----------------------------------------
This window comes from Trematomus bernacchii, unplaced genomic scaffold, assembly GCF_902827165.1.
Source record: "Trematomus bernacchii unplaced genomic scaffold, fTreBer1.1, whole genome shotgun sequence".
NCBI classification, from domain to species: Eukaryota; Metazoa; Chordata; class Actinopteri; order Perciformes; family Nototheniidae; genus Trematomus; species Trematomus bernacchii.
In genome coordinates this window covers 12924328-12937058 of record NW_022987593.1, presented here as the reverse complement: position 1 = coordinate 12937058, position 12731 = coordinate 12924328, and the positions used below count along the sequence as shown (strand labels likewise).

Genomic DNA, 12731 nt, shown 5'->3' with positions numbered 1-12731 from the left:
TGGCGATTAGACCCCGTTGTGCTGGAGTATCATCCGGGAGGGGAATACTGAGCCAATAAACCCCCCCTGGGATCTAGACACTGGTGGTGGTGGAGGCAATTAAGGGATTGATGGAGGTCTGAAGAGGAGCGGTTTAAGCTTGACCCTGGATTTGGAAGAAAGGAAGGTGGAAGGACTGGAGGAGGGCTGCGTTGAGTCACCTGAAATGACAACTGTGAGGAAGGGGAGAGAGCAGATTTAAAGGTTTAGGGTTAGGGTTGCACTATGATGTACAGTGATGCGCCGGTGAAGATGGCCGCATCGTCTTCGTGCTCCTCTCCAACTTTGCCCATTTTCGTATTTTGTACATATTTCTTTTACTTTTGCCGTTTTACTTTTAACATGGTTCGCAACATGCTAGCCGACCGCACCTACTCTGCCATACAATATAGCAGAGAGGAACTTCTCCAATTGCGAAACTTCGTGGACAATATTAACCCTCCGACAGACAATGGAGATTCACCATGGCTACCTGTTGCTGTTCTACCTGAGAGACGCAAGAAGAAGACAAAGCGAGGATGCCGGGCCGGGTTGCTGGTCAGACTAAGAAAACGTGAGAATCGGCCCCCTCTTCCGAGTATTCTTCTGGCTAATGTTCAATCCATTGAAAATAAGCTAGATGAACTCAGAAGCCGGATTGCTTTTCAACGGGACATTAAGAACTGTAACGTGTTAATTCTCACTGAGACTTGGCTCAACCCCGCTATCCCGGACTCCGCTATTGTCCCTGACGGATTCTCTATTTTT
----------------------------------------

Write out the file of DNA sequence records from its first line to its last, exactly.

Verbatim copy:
This window comes from Trematomus bernacchii, unplaced genomic scaffold, assembly GCF_902827165.1.
Source record: "Trematomus bernacchii unplaced genomic scaffold, fTreBer1.1, whole genome shotgun sequence".
NCBI classification, from domain to species: Eukaryota; Metazoa; Chordata; class Actinopteri; order Perciformes; family Nototheniidae; genus Trematomus; species Trematomus bernacchii.
In genome coordinates this window covers 12924328-12937058 of record NW_022987593.1, presented here as the reverse complement: position 1 = coordinate 12937058, position 12731 = coordinate 12924328, and the positions used below count along the sequence as shown (strand labels likewise).

Genomic DNA, 12731 nt, shown 5'->3' with positions numbered 1-12731 from the left:
TGGCGATTAGACCCCGTTGTGCTGGAGTATCATCCGGGAGGGGAATACTGAGCCAATAAACCCCCCCTGGGATCTAGACACTGGTGGTGGTGGAGGCAATTAAGGGATTGATGGAGGTCTGAAGAGGAGCGGTTTAAGCTTGACCCTGGATTTGGAAGAAAGGAAGGTGGAAGGACTGGAGGAGGGCTGCGTTGAGTCACCTGAAATGACAACTGTGAGGAAGGGGAGAGAGCAGATTTAAAGGTTTAGGGTTAGGGTTGCACTATGATGTACAGTGATGCGCCGGTGAAGATGGCCGCATCGTCTTCGTGCTCCTCTCCAACTTTGCCCATTTTCGTATTTTGTACATATTTCTTTTACTTTTGCCGTTTTACTTTTAACATGGTTCGCAACATGCTAGCCGACCGCACCTACTCTGCCATACAATATAGCAGAGAGGAACTTCTCCAATTGCGAAACTTCGTGGACAATATTAACCCTCCGACAGACAATGGAGATTCACCATGGCTACCTGTTGCTGTTCTACCTGAGAGACGCAAGAAGAAGACAAAGCGAGGATGCCGGGCCGGGTTGCTGGTCAGACTAAGAAAACGTGAGAATCGGCCCCCTCTTCCGAGTATTCTTCTGGCTAATGTTCAATCCATTGAAAATAAGCTAGATGAACTCAGAAGCCGGATTGCTTTTCAACGGGACATTAAGAACTGTAACGTGTTAATTCTCACTGAGACTTGGCTCAACCCCGCTATCCCGGACTCCGCTATTGTCCCTGACGGATTCTCTATTTTT